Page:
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Most of the photos on this site were extracted from reference images (high-resolution tiffs, 20 to 200 megabytes in size) from the Library of Congress research archive. (To query the database click here.) Many were digitized by LOC contractors using a Sinar studio back. They are adjusted by your webmaster for contrast and color in Photoshop before being downsized and turned into the jpegs you see here.

 
 
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VINTAGRAPH • WPA • WWII • NORWAY IN SEPTEMBER, c. 1920s

The Ford Store: 1926

The Ford Store: 1926

Washington, D.C., in 1926. "Robey Motor Co. -- 1429 L Street." As long as we're downtown, let's pick up a tractor. National Photo glass negative. View full size.

 

Fatal Fordson

My first attempt at siphoning gas was from the late '40s blue-colored Fordson on our family farm. I accidentally swallowed a bit of the gas and my brother, my cousins, and I were all convinced I would die later in the afternoon. I was burping up gas fumes the rest of the day but that was the only bad effect.

That was in 1964 and I still get the shivers when I hear or read the word "Fordson."

My neighbor uses a Fordson

in his citrus grove - I think it is a 3-cylinder diesel version. He uses several different implements running off the power take off (PTO), such as a disc harrow, towed twin head rotary mower, and trimmers to square up the orange trees for harvest time. Very distinct sound, so I can always tell when he is at work in the grove.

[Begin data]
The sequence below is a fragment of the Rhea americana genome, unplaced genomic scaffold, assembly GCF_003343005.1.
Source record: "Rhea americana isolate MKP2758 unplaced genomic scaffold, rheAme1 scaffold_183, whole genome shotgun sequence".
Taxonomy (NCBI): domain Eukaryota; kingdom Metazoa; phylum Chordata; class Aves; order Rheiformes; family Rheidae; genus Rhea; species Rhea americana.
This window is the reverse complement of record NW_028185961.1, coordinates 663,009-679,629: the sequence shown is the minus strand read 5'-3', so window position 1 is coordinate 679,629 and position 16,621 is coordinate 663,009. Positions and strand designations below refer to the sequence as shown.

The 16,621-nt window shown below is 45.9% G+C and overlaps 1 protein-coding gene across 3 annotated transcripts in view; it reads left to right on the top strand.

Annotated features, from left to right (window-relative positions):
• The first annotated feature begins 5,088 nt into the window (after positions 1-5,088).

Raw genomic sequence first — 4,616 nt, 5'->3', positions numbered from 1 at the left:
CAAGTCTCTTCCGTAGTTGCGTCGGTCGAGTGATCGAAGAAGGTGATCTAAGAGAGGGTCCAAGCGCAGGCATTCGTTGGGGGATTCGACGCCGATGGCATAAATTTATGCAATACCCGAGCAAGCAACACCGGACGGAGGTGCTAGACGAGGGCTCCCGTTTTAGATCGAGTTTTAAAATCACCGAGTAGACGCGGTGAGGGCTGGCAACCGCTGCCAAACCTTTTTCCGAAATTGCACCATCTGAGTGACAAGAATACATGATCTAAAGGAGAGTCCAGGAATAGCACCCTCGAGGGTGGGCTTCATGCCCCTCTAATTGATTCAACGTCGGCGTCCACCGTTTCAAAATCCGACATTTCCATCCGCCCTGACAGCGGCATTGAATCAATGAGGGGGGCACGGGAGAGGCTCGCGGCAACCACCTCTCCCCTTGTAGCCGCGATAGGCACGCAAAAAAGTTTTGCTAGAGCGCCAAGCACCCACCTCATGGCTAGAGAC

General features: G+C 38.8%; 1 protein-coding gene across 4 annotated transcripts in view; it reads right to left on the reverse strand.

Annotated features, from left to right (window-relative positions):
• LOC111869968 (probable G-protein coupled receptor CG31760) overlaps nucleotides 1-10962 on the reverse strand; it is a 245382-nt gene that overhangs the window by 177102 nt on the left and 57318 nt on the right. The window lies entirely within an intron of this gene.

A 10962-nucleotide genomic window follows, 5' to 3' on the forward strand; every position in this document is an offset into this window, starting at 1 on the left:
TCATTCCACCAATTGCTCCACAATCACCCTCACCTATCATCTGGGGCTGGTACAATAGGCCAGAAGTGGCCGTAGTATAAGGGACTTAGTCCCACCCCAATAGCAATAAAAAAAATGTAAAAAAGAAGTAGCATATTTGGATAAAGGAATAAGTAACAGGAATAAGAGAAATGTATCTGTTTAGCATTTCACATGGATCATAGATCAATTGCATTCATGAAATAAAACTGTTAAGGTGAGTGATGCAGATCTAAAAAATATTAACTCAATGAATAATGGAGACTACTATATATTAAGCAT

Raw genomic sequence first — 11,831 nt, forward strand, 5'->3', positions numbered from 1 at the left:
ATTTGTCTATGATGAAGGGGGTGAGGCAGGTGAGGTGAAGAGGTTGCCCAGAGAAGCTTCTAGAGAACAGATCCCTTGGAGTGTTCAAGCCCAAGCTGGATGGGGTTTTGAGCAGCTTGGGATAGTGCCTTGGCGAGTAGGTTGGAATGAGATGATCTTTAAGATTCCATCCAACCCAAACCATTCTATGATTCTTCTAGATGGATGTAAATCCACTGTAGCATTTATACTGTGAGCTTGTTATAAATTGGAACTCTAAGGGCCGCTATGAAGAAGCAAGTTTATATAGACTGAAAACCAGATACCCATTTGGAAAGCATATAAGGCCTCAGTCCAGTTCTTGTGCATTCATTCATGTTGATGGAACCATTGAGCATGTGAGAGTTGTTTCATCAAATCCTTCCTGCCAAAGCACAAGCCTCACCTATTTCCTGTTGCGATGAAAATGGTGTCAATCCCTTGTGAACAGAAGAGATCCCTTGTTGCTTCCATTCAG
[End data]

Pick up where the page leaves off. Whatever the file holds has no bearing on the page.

Fordson Tractors

That thing sitting in front of the building is a Fordson.

What's a "Fordson"?

It's listed on the roof sign along with Ford and Lincoln, but it's totally unknown to me. Auto experts: can you help?

[An inscrutable mystery is what it is. What a puzzler! - Dave]

Tin Lizzie's Waning Days

1926 was the last full year of the Model T's production run. May 26, 1927 was the last day of production. Its successor the Model A wasn't produced until October 20, 1927 (and not sold until December 2), leaving a bit of interregnum.

 
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Shorpy.com | History in HD is a vintage photo blog featuring thousands of high-definition images from the 1850s to 1950s. The site is named after Shorpy Higginbotham, a teenage coal miner who lived 100 years ago.

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